Questions about the human mind and teaching.

When I chose to become a teacher, it never occured to me that teaching literature and composition would be dangerous.  In my family, teachers were respected, highly regarded, even honored.  But society changed.  Families changed.  Attitudes about nearly everything changed.  

We had Viet Nam, Woodstock, riots, assassinations, demonstrations and protests.  Everything was questioned---church, marriage, education, the laws.  Authority in nearly every area of life came into question.  Blind faith, blind obedience, blind acceptance were over.  

Institutions that had not been questioned were now exposed for their secrests---protecting child molesters, cheating investors, the pollution they spewed into the environment, the horrid treatments foisted upon prisoners and patients, the dangers the employees were exposed to, and the manipulations and lies elected officials told.  Family secrets were exposed:  abuse, incest, "black sheep."   Who was left to respect?  To protect us? To trust?  To teach us?  What was important to learn?  

It was a time of confusion, yet of freedom.  A time of risk and of fear, yet a time of new opportunities and inventions.  A time of exploration and research into the oceans, the heavens and the human psyche.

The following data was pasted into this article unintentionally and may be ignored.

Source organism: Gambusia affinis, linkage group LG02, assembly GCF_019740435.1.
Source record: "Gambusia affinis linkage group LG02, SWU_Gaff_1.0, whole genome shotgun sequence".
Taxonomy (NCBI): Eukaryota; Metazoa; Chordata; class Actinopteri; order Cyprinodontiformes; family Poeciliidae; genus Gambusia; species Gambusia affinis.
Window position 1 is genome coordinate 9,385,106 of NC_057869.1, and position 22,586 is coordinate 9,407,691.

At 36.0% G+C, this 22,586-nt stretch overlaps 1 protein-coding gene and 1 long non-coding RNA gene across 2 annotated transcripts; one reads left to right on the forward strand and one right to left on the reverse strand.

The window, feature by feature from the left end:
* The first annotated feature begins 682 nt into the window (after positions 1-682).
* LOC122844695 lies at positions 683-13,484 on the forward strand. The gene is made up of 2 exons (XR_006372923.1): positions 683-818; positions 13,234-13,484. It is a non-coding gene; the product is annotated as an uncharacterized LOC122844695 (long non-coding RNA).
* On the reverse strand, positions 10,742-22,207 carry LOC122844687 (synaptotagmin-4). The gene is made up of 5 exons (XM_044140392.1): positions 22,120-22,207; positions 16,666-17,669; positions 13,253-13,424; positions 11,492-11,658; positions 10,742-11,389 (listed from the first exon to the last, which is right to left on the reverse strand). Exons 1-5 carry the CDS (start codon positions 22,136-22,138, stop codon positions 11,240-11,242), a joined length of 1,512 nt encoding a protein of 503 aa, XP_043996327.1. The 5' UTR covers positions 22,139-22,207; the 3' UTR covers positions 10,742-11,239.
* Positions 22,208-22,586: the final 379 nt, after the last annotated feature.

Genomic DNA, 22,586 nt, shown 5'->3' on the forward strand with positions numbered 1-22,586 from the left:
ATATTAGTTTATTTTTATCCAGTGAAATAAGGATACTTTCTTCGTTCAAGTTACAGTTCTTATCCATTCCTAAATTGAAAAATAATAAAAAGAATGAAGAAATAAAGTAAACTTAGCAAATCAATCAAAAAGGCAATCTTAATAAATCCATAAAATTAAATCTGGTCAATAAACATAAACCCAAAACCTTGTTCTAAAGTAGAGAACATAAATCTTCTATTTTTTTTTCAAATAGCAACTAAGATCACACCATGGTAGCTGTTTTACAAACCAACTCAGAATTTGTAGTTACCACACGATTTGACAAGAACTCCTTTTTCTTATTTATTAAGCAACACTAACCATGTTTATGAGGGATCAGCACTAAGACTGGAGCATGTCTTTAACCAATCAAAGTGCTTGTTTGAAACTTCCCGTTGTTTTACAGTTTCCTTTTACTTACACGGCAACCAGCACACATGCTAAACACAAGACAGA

We still do not understand much about minds and motives.  Over the past weekend, we have been stunned by the killing of 20 first graders, 6 teachers and matricide.  Evil is not new.  The Bible tells of us fratricide, of the infanticide of all male babies; the Greeks wrote dramas focues on patricide and matricide.  Movies and TV are filled with murder and war.  Horrors dot the history of humans.  We search for answers in religion, in pychology, in brain research.  What we learn seems in complete or in error. 

There is no one, simple answer.  As teachers we learn that while kids have much in common, each is unique.  There is no one-size fits answer to the puzzle of human behavior.  Family dynamics shape us.  Enviornment and the times shape our attitudes.  Knowledge improves us, but has a dark side---is the world better thanx to bombs or automatic guns?  

As attitudes ahve changed, and institutions have come into question, teachers have born much criticism by people who have never taught.  People who would not think of accepting the low salaries and long hours have gleefully criticized teachers and schools.  Would those critics have put their bodies on the line to save the children of others?

The heroic acts of the teachers in Newtown CT show us that we still have good people we can trust.  Those women gave of themselves to protect "their kids."  Their courage and selflessness may be as puzzling as the evil perpetrated.  The perpetrator and the teachers all are classified as human---what is the difference?

Maybe my family was correct---Teachers deserve respect!   If you could read this, Thank a Teacher.